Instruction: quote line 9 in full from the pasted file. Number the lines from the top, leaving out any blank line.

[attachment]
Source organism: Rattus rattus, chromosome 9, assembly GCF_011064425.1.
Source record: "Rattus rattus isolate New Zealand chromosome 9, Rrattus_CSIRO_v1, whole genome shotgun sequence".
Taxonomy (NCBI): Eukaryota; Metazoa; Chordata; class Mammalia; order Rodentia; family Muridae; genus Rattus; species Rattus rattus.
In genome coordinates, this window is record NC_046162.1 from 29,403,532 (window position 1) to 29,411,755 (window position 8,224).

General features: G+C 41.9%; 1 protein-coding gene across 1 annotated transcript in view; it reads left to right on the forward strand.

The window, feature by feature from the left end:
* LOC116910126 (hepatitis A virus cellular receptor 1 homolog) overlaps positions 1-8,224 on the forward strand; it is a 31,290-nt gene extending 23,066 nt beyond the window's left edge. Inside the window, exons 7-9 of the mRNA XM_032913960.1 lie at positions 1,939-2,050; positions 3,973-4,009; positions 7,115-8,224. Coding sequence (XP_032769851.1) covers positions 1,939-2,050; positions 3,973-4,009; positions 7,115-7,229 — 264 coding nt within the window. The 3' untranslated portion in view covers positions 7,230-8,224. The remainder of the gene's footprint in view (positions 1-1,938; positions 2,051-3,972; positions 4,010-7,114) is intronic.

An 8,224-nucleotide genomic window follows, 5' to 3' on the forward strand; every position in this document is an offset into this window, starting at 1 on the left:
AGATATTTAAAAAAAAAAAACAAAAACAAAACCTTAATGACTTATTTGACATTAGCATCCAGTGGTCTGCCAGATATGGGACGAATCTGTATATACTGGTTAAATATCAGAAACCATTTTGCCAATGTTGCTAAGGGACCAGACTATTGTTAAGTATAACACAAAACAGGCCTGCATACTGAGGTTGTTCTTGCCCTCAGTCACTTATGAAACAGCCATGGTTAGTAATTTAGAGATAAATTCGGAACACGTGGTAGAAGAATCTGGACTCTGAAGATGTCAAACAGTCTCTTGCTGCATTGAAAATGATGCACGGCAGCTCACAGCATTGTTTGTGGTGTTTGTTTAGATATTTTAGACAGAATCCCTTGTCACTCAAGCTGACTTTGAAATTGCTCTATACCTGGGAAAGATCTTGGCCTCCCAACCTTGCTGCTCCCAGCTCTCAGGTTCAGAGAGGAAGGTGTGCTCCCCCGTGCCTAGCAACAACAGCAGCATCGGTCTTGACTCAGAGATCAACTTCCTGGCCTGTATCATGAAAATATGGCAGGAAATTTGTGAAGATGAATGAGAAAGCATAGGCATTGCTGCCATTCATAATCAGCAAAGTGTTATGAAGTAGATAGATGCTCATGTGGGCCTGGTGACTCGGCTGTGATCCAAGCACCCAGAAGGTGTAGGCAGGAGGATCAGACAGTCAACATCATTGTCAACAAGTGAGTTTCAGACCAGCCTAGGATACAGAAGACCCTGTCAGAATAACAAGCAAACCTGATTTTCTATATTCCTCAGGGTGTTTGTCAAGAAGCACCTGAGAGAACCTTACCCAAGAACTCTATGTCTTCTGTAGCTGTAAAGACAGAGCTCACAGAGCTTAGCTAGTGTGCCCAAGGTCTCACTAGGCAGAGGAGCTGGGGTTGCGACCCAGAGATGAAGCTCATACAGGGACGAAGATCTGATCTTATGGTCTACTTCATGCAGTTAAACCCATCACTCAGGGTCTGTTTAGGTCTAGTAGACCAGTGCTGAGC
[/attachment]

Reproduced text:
AGATATTTAAAAAAAAAAAACAAAAACAAAACCTTAATGACTTATTTGACATTAGCATCCAGTGGTCTGCCAGATATGGGACGAATCTGTATATACTGGTTAAATATCAGAAACCATTTTGCCAATGTTGCTAAGGGACCAGACTATTGTTAAGTATAACACAAAACAGGCCTGCATACTGAGGTTGTTCTTGCCCTCAGTCACTTATGAAACAGCCATGGTTAGTAATTTAGAGATAAATTCGGAACACGTGGTAGAAGAATCTGGACTCTGAAGATGTCAAACAGTCTCTTGCTGCATTGAAAATGATGCACGGCAGCTCACAGCATTGTTTGTGGTGTTTGTTTAGATATTTTAGACAGAATCCCTTGTCACTCAAGCTGACTTTGAAATTGCTCTATACCTGGGAAAGATCTTGGCCTCCCAACCTTGCTGCTCCCAGCTCTCAGGTTCAGAGAGGAAGGTGTGCTCCCCCGTGCCTAGCAACAACAGCAGCATCGGTCTTGACTCAGAGATCAACTTCCTGGCCTGTATCATGAAAATATGGCAGGAAATTTGTGAAGATGAATGAGAAAGCATAGGCATTGCTGCCATTCATAATCAGCAAAGTGTTATGAAGTAGATAGATGCTCATGTGGGCCTGGTGACTCGGCTGTGATCCAAGCACCCAGAAGGTGTAGGCAGGAGGATCAGACAGTCAACATCATTGTCAACAAGTGAGTTTCAGACCAGCCTAGGATACAGAAGACCCTGTCAGAATAACAAGCAAACCTGATTTTCTATATTCCTCAGGGTGTTTGTCAAGAAGCACCTGAGAGAACCTTACCCAAGAACTCTATGTCTTCTGTAGCTGTAAAGACAGAGCTCACAGAGCTTAGCTAGTGTGCCCAAGGTCTCACTAGGCAGAGGAGCTGGGGTTGCGACCCAGAGATGAAGCTCATACAGGGACGAAGATCTGATCTTATGGTCTACTTCATGCAGTTAAACCCATCACTCAGGGTCTGTTTAGGTCTAGTAGACCAGTGCTGAGC